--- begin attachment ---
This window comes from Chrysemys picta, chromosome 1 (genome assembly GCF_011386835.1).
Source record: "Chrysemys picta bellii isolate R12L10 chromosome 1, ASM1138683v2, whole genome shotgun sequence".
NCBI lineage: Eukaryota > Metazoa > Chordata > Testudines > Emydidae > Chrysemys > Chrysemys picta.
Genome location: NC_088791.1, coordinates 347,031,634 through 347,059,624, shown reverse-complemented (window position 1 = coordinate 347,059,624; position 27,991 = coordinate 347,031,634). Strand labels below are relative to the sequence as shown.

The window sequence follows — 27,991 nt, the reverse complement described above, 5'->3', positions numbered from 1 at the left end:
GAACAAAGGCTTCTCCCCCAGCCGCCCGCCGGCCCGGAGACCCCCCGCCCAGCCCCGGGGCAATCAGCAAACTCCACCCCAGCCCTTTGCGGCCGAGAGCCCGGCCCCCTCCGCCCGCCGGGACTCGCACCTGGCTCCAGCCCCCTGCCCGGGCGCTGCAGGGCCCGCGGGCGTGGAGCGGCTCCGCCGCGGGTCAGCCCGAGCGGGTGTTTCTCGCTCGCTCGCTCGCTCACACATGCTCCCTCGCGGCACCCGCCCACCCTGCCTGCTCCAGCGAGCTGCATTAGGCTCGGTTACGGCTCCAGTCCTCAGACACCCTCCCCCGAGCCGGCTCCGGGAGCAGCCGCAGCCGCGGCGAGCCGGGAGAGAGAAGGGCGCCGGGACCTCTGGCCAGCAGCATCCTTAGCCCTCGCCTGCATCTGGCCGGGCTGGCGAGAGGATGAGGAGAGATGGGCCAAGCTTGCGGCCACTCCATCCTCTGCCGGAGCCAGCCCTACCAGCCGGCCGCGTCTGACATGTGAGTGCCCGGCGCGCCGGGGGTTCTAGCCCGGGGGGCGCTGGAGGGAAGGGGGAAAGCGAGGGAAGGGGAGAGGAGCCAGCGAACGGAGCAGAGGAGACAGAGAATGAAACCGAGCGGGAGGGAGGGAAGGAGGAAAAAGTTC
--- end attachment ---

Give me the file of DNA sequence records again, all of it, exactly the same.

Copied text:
This window comes from Chrysemys picta, chromosome 1 (genome assembly GCF_011386835.1).
Source record: "Chrysemys picta bellii isolate R12L10 chromosome 1, ASM1138683v2, whole genome shotgun sequence".
NCBI lineage: Eukaryota > Metazoa > Chordata > Testudines > Emydidae > Chrysemys > Chrysemys picta.
Genome location: NC_088791.1, coordinates 347,031,634 through 347,059,624, shown reverse-complemented (window position 1 = coordinate 347,059,624; position 27,991 = coordinate 347,031,634). Strand labels below are relative to the sequence as shown.

The window sequence follows — 27,991 nt, the reverse complement described above, 5'->3', positions numbered from 1 at the left end:
GAACAAAGGCTTCTCCCCCAGCCGCCCGCCGGCCCGGAGACCCCCCGCCCAGCCCCGGGGCAATCAGCAAACTCCACCCCAGCCCTTTGCGGCCGAGAGCCCGGCCCCCTCCGCCCGCCGGGACTCGCACCTGGCTCCAGCCCCCTGCCCGGGCGCTGCAGGGCCCGCGGGCGTGGAGCGGCTCCGCCGCGGGTCAGCCCGAGCGGGTGTTTCTCGCTCGCTCGCTCGCTCACACATGCTCCCTCGCGGCACCCGCCCACCCTGCCTGCTCCAGCGAGCTGCATTAGGCTCGGTTACGGCTCCAGTCCTCAGACACCCTCCCCCGAGCCGGCTCCGGGAGCAGCCGCAGCCGCGGCGAGCCGGGAGAGAGAAGGGCGCCGGGACCTCTGGCCAGCAGCATCCTTAGCCCTCGCCTGCATCTGGCCGGGCTGGCGAGAGGATGAGGAGAGATGGGCCAAGCTTGCGGCCACTCCATCCTCTGCCGGAGCCAGCCCTACCAGCCGGCCGCGTCTGACATGTGAGTGCCCGGCGCGCCGGGGGTTCTAGCCCGGGGGGCGCTGGAGGGAAGGGGGAAAGCGAGGGAAGGGGAGAGGAGCCAGCGAACGGAGCAGAGGAGACAGAGAATGAAACCGAGCGGGAGGGAGGGAAGGAGGAAAAAGTTC